If you’re unlucky enough to find a rat in your toilet, you’ll want to act quickly
It’s an absolute nightmare of a situation: You walk into the bathroom and find a rat swimming around inside your toilet bowl.
Although it’s unlikely you’ll find yourself dealing with this problem, it still is possible. Rats can travel far in sewers and pipes in search of food and shelter, and sometimes this journey leads them to a toilet bowl.
Discover why this is and what you should do if you ever find yourself face to face with a rat in your toilet bowl.
Can Rats Swim Through Toilet Pipes?
The short answer, yes. Rats can wiggle through tight spaces, and when they’re determined, that can include your pipes and toilet.
According to the University of Missouri, rats are amazing swimmers and are attracted to areas with food. They also have a keen sense of smell, so they can sniff out where they should go to find a meal, even from the sewer. They smell the yummy scraps that you dump down your sink and can eventually end up near your toilet pipes. Once there, the U-bend of a toilet creates a tiny pocket of air, giving the rat a chance to catch its breath and make its way through that last foot or so of piping. Since they are such strong swimmers, toilet pipes are usually not a huge obstacle for them.
This may feel like a big city issue, but sewer rats live anywhere there are sewer pipes. City centers do tend to have bigger rat populations, though, making it more likely you would see a rat in your toilet in these areas.
What Do I Do if a Rat Comes Up Through My Toilet?
Brandon Bradshaw, owner of Eco Elite Pest Control in Kent, WA, says he gets one or two calls a year for rats in toilets.
If you see a rat coming up through the toilet, try to stay calm and move quickly. Bradshaw says to put something heavy on the toilet lid fast, encouraging the rat to go back towards the sewer pipes. From there, call a local pest or rodent control pro to help you, and in the meantime, try to avoid the rat escaping from your bathroom.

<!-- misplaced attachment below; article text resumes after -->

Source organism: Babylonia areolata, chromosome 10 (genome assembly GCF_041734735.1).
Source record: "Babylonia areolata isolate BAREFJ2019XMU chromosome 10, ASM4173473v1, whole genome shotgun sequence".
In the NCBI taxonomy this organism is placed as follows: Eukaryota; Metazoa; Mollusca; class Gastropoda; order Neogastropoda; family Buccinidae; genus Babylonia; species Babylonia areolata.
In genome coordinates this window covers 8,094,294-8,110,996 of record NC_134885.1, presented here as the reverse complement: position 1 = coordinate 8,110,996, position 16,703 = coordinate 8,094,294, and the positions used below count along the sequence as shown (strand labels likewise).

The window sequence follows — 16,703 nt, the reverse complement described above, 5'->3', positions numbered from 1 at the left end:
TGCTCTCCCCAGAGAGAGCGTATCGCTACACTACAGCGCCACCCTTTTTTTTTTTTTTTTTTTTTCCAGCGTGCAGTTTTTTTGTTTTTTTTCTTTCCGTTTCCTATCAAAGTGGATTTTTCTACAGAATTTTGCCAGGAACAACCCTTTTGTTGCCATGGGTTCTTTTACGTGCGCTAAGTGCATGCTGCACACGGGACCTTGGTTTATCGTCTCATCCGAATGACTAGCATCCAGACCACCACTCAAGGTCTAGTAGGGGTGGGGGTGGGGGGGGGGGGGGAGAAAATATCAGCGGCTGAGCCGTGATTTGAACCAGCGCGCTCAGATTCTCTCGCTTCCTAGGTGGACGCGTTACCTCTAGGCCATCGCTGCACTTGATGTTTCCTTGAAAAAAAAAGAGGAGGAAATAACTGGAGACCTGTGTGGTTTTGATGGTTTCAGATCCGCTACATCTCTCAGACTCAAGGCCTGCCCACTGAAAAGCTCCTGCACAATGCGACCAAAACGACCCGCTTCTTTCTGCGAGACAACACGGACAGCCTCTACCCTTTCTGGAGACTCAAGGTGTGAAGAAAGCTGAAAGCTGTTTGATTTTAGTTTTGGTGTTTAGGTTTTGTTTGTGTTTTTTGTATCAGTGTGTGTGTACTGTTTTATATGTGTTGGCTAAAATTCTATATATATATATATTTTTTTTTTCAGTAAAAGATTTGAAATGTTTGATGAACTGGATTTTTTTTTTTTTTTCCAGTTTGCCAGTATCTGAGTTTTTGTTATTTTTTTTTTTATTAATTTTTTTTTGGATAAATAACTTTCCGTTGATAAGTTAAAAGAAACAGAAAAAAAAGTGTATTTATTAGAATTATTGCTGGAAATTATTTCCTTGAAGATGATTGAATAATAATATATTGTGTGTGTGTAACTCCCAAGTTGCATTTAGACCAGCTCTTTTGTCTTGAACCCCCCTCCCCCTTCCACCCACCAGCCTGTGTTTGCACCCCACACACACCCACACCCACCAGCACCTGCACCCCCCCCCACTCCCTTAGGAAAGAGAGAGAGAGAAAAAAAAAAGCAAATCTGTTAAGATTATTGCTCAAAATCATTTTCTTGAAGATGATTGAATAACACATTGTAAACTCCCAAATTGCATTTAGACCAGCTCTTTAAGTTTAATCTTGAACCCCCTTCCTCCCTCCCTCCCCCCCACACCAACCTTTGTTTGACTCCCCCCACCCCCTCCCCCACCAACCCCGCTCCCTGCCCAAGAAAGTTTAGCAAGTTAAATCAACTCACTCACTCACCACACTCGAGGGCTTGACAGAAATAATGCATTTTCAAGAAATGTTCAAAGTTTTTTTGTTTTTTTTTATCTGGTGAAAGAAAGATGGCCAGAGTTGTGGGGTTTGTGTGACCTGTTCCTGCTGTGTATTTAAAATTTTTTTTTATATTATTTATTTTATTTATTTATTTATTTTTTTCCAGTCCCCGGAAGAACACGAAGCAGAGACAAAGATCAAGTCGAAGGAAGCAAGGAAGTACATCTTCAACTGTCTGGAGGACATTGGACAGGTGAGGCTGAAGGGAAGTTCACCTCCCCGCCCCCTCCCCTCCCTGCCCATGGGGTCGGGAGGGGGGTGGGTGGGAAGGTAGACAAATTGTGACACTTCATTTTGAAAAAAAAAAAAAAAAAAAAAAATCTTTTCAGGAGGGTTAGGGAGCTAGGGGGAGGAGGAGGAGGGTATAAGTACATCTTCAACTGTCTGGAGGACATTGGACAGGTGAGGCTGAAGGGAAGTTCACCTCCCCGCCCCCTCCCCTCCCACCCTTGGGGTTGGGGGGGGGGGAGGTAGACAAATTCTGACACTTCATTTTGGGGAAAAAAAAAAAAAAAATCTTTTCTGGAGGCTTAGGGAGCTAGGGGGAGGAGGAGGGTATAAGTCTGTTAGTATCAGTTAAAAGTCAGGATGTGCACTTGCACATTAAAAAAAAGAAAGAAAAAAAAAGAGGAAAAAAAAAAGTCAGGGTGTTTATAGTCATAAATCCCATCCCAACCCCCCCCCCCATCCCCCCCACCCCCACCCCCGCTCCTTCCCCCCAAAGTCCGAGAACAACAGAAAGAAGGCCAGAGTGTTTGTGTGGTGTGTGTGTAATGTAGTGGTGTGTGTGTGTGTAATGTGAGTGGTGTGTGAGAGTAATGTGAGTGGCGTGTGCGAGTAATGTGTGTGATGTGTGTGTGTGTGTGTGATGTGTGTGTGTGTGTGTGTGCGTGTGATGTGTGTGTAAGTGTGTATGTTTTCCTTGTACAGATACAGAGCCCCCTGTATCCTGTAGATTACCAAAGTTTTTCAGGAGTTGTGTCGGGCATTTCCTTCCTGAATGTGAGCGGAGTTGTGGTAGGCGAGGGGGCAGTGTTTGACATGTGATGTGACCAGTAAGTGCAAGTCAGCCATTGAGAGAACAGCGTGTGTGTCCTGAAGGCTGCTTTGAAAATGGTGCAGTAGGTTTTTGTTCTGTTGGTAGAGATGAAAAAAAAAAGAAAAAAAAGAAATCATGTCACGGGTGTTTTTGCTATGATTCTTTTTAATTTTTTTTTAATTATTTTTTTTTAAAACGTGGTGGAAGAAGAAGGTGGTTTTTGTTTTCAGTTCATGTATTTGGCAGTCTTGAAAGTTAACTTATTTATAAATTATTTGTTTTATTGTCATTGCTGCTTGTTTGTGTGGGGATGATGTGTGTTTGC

While you shouldn’t panic, you shouldn’t ignore the problem either. Rats carry diseases, according to the CDC, which is just another reason why you’ll want to get this situation taken care of ASAP.
How Likely Is It to Find a Rat in Your Toilet?
Thankfully, it’s pretty rare to find a rat in your toilet. It’s more likely in larger cities with big sewer systems that can be feeding grounds for rats, but even then, you still shouldn’t fret.
“I wouldn’t worry too much about rats coming up through the sewers,” Bradshaw says. “I’d say only one out of a thousand rodent customers we get actually have this problem. And of the 20 or some customers that have had this happen, they’ve all only had just one rat come up this way.”
How Can You Prevent This From Happening?
Once you tackle your own rodent problem, call the city or the company that handles your sewer system. According to Bradshaw, they should be able to bait the sewers in your area to control the rat populations. You can also have a plumber near you install a one-way flap to prevent a rat from coming up through your toilet again.
The good news is this is a super rare occurrence. You’d be much better off taking steps to prevent rats or mice from wanting to visit your home through other means.